Come on, when I was in high school and my car skidded out of control and I swerved onto my parents’ front yard, nobody was giving me any rounds of applause, no, it was just my dad, yelling about how much it was going to cost to fix all of those holes in the grass, which, I never really understood how you can get so angry about a lawn, it’s just dirt, grass will grow there eventually.

No, real heroics involve going beyond the ordinary, which, while you might think my astronaut examples apply, they don’t, because think about it, astronauts today aren’t doing half of the cool stuff that they used to do. Maybe if one of them hijacked a space shuttle and went to Mars, without permission, without even the necessary provisions, and then he got there and he found a Martian space colony, and it spawned this whole new era of interplanetary diplomacy between us and the previously unknown Martian people, maybe that guy would be a hero.

Maybe. But just hanging out in orbit, running space tests and doing routine space work, yes, it’s a lot more exhilarating than say, waiting tables, but I wouldn’t be too quick to apply the hero label. Again, it’s all about exceeding expectations, about going way further above and beyond what people would think you’re capable of.

Which is cool, because it leaves everyday heroics accessible to the average person. You don’t have to go to space, you don’t have to pilot a giant plane, all you have to do is take everybody by surprise with something that nobody would have ever see coming. Like take the waiting tables example, say there was a guy that started to choke, and I rush over to his side, he can’t breath, and so I start pushing down on his chest, I mean, I took a first-aid course years ago, but I can’t really remember the specifics.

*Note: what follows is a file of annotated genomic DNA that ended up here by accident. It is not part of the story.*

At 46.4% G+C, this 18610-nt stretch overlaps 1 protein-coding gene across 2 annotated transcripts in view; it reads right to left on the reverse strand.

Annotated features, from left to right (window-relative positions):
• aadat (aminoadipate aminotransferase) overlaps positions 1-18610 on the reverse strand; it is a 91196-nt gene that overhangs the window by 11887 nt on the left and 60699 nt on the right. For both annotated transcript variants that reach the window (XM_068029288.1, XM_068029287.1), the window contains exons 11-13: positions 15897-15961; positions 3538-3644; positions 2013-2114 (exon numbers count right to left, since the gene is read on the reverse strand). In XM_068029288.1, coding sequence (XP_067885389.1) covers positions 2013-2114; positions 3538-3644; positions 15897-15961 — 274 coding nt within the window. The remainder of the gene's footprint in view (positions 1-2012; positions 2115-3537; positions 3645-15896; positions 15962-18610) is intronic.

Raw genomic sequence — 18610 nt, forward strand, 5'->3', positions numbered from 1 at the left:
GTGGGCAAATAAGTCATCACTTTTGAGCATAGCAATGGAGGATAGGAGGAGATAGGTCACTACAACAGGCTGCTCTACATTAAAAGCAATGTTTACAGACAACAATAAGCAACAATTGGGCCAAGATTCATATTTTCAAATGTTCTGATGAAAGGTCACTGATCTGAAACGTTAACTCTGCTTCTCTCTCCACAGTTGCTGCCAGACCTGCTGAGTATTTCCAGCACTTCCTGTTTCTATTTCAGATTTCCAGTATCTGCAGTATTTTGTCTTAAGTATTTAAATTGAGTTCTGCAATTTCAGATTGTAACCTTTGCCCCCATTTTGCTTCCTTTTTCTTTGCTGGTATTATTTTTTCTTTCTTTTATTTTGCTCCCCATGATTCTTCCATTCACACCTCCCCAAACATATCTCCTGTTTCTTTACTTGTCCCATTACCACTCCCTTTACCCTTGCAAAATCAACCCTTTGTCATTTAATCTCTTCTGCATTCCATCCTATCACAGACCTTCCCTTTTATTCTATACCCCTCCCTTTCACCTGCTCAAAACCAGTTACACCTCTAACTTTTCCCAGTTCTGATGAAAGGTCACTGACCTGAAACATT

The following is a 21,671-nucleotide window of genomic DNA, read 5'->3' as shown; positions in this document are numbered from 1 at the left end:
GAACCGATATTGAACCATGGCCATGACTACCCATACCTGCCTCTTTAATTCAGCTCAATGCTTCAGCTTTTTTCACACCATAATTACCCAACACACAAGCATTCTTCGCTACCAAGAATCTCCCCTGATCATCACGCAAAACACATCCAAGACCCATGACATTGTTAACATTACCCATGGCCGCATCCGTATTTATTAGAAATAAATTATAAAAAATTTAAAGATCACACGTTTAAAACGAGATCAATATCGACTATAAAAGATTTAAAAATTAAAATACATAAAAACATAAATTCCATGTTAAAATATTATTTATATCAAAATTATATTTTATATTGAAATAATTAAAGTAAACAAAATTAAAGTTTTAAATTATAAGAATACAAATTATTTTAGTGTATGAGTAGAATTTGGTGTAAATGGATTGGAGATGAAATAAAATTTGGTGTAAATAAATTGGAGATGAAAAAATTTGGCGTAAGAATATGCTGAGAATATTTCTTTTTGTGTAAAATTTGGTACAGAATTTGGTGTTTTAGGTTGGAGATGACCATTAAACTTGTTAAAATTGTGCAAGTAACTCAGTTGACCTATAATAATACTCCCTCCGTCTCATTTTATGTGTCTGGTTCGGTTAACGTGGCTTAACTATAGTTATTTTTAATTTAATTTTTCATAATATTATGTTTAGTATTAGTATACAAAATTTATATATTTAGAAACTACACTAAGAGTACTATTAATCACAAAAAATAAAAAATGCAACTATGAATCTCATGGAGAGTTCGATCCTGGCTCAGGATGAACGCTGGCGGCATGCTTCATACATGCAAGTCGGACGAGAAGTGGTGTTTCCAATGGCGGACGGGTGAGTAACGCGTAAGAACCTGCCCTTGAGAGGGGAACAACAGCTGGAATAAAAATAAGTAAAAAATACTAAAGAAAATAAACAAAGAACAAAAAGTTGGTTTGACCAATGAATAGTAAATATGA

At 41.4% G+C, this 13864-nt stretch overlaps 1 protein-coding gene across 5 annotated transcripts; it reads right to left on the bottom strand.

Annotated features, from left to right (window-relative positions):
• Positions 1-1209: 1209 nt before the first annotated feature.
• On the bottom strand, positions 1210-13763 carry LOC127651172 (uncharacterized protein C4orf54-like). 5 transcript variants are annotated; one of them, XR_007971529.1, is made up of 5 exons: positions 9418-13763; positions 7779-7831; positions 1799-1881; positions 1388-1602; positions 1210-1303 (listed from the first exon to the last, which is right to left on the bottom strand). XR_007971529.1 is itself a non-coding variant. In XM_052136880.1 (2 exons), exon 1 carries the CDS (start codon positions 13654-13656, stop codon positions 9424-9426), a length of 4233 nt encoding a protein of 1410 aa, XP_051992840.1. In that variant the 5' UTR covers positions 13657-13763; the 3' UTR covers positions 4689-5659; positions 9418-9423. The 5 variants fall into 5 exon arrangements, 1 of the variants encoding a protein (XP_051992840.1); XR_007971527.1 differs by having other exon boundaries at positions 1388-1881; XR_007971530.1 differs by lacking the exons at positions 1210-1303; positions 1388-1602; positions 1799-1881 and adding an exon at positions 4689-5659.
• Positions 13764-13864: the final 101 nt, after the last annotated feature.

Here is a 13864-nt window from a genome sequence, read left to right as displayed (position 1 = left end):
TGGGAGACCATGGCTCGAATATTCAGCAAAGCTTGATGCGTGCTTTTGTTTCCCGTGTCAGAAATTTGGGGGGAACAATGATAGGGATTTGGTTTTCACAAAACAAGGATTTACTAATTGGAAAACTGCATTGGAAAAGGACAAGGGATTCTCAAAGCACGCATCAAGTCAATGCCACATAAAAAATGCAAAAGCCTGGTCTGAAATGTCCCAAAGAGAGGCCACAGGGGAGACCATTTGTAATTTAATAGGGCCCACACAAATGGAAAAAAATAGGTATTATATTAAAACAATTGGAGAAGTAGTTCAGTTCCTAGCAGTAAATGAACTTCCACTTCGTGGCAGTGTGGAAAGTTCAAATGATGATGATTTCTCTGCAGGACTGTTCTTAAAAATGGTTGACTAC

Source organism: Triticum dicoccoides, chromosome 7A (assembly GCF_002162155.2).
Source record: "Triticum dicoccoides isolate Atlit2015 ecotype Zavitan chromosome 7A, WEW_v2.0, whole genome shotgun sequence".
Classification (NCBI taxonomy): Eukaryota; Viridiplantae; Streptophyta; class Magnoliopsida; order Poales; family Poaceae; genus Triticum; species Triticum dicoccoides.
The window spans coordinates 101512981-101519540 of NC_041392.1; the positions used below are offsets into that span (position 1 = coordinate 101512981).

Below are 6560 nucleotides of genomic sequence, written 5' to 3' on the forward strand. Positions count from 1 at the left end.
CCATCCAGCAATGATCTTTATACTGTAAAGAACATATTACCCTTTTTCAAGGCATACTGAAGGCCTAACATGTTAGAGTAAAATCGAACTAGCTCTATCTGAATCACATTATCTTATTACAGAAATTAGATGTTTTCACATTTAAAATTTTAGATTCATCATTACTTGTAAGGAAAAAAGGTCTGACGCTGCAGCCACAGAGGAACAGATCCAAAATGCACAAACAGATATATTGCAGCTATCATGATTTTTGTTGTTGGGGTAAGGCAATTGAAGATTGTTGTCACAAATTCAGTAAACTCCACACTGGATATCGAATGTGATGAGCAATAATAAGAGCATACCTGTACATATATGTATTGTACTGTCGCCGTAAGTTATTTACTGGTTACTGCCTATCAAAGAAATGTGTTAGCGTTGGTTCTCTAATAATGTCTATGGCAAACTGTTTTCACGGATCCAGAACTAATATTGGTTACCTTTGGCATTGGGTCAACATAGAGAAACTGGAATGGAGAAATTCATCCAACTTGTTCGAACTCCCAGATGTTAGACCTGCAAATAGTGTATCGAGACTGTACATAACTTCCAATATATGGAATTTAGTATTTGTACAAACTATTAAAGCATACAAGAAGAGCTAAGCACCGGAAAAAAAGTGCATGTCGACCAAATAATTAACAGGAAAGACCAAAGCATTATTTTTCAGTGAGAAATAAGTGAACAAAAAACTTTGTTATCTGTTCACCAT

And it’s not working, so I grab a knife and start cutting a hole in his throat, a makeshift tracheotomy, but it backfires, I miss something because, again, I have no medical training, at this point I’m going solely off of stuff that I’ve seen on TV. And he starts bleeding everywhere. No, I’m not a hero. Not yet.

So I take a bunch of straws and I combine them into one really long straw, and then I cut myself open and I stick one end of the straw into my veins and the other into his. I have no idea if it’s going to work, I’m not even sure our blood types are compatible. But I get lucky, and it does work, and he survives, and we both wake up in the same hospital room, side by side on two adjoining beds, it turns out this guy is a billionaire, he leans over to me and says, “Son, you were a real hero. You saved my life! And now I’m going to reward you with a huge cash reward.” I’m still not done. I’d then have to deny the reward, say something like, “All in a day’s work,” and then I’d have to go back to the restaurant and say sorry to my boss for missing the rest of that shift.

Then I’d totally be a hero. Because you need that extra layer of adversity, that final level of impossibility that you still wind up conquering. It’s like, again, I’m not trying to knock the Subway Hero, but is that guy really a hero? You know who I’m talking about, right? The guy that jumped on top of the other guy when he fell on the tracks? I’d say, courageous, yes, quick-thinking, definitely, but heroic?

I’m not so sure. He knew exactly what he was doing. There was a space in the tracks where he was able to wait out the train. All he did was position both himself and that other guy into place. Anybody could have done it. No, heroic would have been like twenty people stuck on the tracks, and the train’s coming, it’s barreling out of control down the tunnel, there’s no way this is going to end well.

But then this guy jumps from the platform, he opens up his chest, he’s Superman. He puts his hand out and slows down the train just by pushing it, and then with his super speed he gets everyone to safety before any damage is done. Now that’s a hero, that’s what I call heroics. If you’re not really going that extra step, if you’re not wowing me, then what are you doing? You’re just doing your job. You’re just kind of regular. And again, I’m not saying I’m a hero, so I’m not trying to put anybody else down. But just take a minute, the next time you go to call someone a hero, think about it. Can this person run faster than a car? Does he have X-ray vision? No? Maybe he’s not a hero after all.